In the World but Not of It: Quakers, War, and Slavery in the Early Modern Anglo-Atlantic World
Endorsed by the Society for U.S. Intellectual History
Thursday, April 2, 2020, 2:30 PM - 4:00 PM
Type: Paper Session
Tags: Politics; Religion; Social and Cultural
Quaker communities of the seventeenth and eighteenth centuries had an ambivalent relationship to the mainstream social and economic culture of the Anglo-Atlantic world. Their central doctrine of the Inner Light, which declared that all people were part of God, created a spiritual imperative to treat others with respect, dignity, and love, yet the world of the expanding British Empire centered not love but on violence, human exploitation, and profit.
Quakers’ radical theology created a cultural gulf between the people they did business with and themselves. While this tension amounted to little overt persecution after the détente of the Restoration, and did not prevent their dominance of Pennsylvania and Rhode Island governments until the 1750s, during times of tension, or over issues of existential import, Quakers could find themselves bearing the brunt of extreme ire. Quakers were never completely accepted by their contemporaries.
The papers in this panel interrogate the ways in which Quakers dealt with these tensions in the context of the development of two important Quaker ideals, pacifism and abolition. Both developing theological positions at times highlighted contradictions between theological ideas and reality. Quaker families had prospered--and thus helped gain enough political and financial power within the Anglo world to protect their sect from further governmental prosecution--partly through participation in the slave trade, where some had made large fortunes. They had also prospered as the Assembly leaders of colonial Pennsylvania, where at times had at least implicitly sanctioned military action.
Partially because of this outsiders-on-the-inside position, the Society of Friends developed a unique identity that continued to evolve in the development of their practices. They developed unique methods of conversation and decision making that enabled them to live in the world in ways quite different from their neighbors. Their meetings became mechanisms of ideological evolution and they developed unique institutions of mutual aid unlike anything else seen in the Atlantic world. From mutual aid, to pacifism, to slavery; Quaker relationship with their world and each other evolved in ways their contemporaries found alternately strange, admirable, and threatening.
“A Cloak of Rankist Toryism”: Quakers and War in 18th-Century Pennsylvania
During the American Revolution, a charge lobbed at the Quakers of Pennsylvania, as proof of the insincerity of their pacifist principles as motives in opposing American independence, was the frequent objection that revolutionary-era pacifists now objected even to indirect methods of military support, such as governmental appropriations, that their forefathers had accepted during King William’s War and Queen Anne’s War. Patriots saw such inconsistency as proof that Quakers had “made religion a cloak for the rankest toryism, and conscience a plea to avoid those duties, the performance of which reflect the greatest honour on human nature.” (“Belisarius,” Pennsylvania Packet, Aug. 15, 1778). In fact, the theological position of Quakers and other peace churches in Pennsylvania had shifted and hardened over the course of the eighteenth century in no small part due to their experiences during the earlier colonial wars, and, particularly, the collapse of the colony’s earlier, less adversarial approach to Indian relations (an effort in which the Quakers had served as leaders). This paper will look at the debates within the Pennsylvania Quaker communities in the 1739–1764 period, particularly regarding the Quaker efforts to serve as mediators between the colonies and the Pennsylvania Indian groups, as well as the Quaker response to the French and Indian War and Paxton uprising, to explain the theological shift that resulted in the Pennsylvania Quaker Meetings’ refusal to accept any accommodation with the oaths, taxes and militia service demanded of them during the revolution.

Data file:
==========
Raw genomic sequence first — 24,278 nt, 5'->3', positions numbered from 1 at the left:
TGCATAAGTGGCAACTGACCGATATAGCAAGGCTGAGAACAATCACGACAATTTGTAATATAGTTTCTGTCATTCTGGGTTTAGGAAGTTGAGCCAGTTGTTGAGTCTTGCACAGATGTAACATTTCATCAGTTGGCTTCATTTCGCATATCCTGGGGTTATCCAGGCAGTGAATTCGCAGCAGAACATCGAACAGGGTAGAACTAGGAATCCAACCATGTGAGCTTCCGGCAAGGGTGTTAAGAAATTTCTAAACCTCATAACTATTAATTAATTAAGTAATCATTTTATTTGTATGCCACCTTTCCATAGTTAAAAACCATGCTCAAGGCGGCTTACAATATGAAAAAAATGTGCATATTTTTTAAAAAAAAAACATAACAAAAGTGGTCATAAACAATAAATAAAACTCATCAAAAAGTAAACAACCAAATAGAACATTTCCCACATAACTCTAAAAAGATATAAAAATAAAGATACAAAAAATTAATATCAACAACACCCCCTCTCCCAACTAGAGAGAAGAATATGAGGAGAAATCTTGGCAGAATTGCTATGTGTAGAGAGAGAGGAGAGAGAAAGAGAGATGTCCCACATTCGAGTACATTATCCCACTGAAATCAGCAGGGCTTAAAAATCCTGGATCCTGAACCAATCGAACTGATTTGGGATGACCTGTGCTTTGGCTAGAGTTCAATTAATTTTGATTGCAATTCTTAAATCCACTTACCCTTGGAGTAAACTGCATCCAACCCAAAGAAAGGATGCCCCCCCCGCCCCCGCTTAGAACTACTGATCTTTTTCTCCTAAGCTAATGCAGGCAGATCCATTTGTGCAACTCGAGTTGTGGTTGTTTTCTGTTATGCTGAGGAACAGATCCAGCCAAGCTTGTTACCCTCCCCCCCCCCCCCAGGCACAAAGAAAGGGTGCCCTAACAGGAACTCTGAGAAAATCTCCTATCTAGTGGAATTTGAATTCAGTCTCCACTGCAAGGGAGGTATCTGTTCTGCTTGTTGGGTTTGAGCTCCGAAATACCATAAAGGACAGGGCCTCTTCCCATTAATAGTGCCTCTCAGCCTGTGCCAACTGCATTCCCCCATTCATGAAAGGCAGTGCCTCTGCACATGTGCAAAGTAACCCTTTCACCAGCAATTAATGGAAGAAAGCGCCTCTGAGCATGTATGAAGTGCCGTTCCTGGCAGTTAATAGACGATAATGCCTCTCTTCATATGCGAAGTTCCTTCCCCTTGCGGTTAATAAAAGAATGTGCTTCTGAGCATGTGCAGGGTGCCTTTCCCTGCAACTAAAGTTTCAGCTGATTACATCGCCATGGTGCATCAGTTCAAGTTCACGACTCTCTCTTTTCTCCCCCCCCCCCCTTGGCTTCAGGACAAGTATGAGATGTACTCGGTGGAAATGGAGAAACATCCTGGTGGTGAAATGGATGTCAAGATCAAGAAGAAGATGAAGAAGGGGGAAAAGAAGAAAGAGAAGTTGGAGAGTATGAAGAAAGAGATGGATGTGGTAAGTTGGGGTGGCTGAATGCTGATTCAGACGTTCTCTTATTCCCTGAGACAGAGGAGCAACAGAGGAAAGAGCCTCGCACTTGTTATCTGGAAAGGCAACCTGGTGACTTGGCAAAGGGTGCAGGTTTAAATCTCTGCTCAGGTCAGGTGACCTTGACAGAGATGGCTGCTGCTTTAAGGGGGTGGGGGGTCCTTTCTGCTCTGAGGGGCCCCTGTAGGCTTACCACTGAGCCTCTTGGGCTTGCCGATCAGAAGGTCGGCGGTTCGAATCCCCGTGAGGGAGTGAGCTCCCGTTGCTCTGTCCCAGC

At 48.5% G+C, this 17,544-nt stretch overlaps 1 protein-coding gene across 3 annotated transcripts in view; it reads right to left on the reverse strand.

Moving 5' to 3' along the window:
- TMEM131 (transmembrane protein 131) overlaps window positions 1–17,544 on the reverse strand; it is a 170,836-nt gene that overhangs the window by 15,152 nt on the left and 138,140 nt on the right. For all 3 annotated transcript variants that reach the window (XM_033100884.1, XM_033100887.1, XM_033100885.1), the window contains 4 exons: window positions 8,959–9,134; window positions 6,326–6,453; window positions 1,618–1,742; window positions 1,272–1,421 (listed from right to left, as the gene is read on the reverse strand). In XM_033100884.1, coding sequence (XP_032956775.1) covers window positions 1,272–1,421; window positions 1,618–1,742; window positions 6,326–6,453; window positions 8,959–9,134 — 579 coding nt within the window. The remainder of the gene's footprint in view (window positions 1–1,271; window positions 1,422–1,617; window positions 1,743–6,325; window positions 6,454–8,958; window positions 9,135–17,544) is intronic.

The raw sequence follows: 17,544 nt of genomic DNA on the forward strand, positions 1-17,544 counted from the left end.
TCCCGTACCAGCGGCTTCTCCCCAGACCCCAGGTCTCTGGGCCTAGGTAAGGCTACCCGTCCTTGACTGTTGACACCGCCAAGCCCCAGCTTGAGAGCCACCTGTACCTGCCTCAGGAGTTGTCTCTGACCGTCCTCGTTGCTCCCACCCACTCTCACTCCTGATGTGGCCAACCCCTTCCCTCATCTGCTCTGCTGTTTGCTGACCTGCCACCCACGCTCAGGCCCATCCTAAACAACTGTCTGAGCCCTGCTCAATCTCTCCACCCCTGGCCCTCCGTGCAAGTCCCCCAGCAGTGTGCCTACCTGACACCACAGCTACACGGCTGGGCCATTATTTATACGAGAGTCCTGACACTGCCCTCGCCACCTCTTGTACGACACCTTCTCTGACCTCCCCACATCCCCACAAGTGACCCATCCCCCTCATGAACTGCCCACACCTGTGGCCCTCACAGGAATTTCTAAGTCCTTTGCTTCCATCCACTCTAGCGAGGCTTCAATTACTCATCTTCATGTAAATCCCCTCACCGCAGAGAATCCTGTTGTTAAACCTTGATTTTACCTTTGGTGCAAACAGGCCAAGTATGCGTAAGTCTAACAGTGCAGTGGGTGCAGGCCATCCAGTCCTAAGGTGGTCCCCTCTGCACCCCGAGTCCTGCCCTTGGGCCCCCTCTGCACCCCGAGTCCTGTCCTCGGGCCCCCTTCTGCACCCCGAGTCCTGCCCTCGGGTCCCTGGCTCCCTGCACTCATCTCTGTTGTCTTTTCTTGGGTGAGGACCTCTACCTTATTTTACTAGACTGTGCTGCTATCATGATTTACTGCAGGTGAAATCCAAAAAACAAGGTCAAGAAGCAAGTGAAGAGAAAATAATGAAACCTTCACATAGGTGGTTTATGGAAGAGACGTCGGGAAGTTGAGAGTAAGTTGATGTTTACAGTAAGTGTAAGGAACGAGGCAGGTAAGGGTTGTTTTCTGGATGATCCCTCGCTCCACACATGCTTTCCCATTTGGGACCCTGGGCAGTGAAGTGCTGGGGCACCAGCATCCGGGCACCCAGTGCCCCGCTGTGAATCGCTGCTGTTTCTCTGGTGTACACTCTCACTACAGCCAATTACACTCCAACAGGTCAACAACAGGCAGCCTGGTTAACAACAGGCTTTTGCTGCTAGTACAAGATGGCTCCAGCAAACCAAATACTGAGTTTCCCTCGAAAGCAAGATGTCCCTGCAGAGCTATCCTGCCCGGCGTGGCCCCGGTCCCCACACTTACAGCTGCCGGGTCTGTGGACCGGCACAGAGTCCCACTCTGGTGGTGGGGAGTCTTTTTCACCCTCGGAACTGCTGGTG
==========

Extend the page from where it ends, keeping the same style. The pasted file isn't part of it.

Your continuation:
Shannon Elaine Duffy, Texas State University
“Good” Quakers: The Redwood-Langford Family, Philanthropy, and the Atlantic Slave System
The founders of Quakerism modeled the faith’s structure on the “natural” hierarchy of the family. Wealthier Quakers were the “fathers” and “mothers” of the “Holy Family” that was the Society of Friends. They were told to nurture and support both their own children and all those in the Society who had fewer resources. Philanthropy was thus central to the faith. The support that wealthy Quakers provided helped the sect survive and flourish, but it also meant that the Society relied on the largesse of members whose wealth was often generated through participation in the Atlantic slave system. This paper traces the multigenerational philanthropy of one sugar plantation–owning Quaker family, the Langford-Redwoods, to argue that wealthy slave-owning Quakers were central to the survival and growth of Quakerism. Jonas Langford played a key role in enabling the survival of the Quaker community in the Caribbean in the seventeenth century. By the eighteenth century, though, the Society of Friends was economically successful enough that they no longer needed to prioritize supporting only those within their faith. Abraham Redwood, who inherited his family’s plantation, used his wealth to endow the secular Redwood Library in Newport, Rhode Island. After the American Revolution decimated the wealth of the New England Quaker community however, Redwood returned to supporting the sect of his birth, endowing the New England Yearly Meeting School. By then, however, he had been disowned for refusing to free his 200-some slaves.
Katherine Karendy Freedman, University of Massachusetts Amherst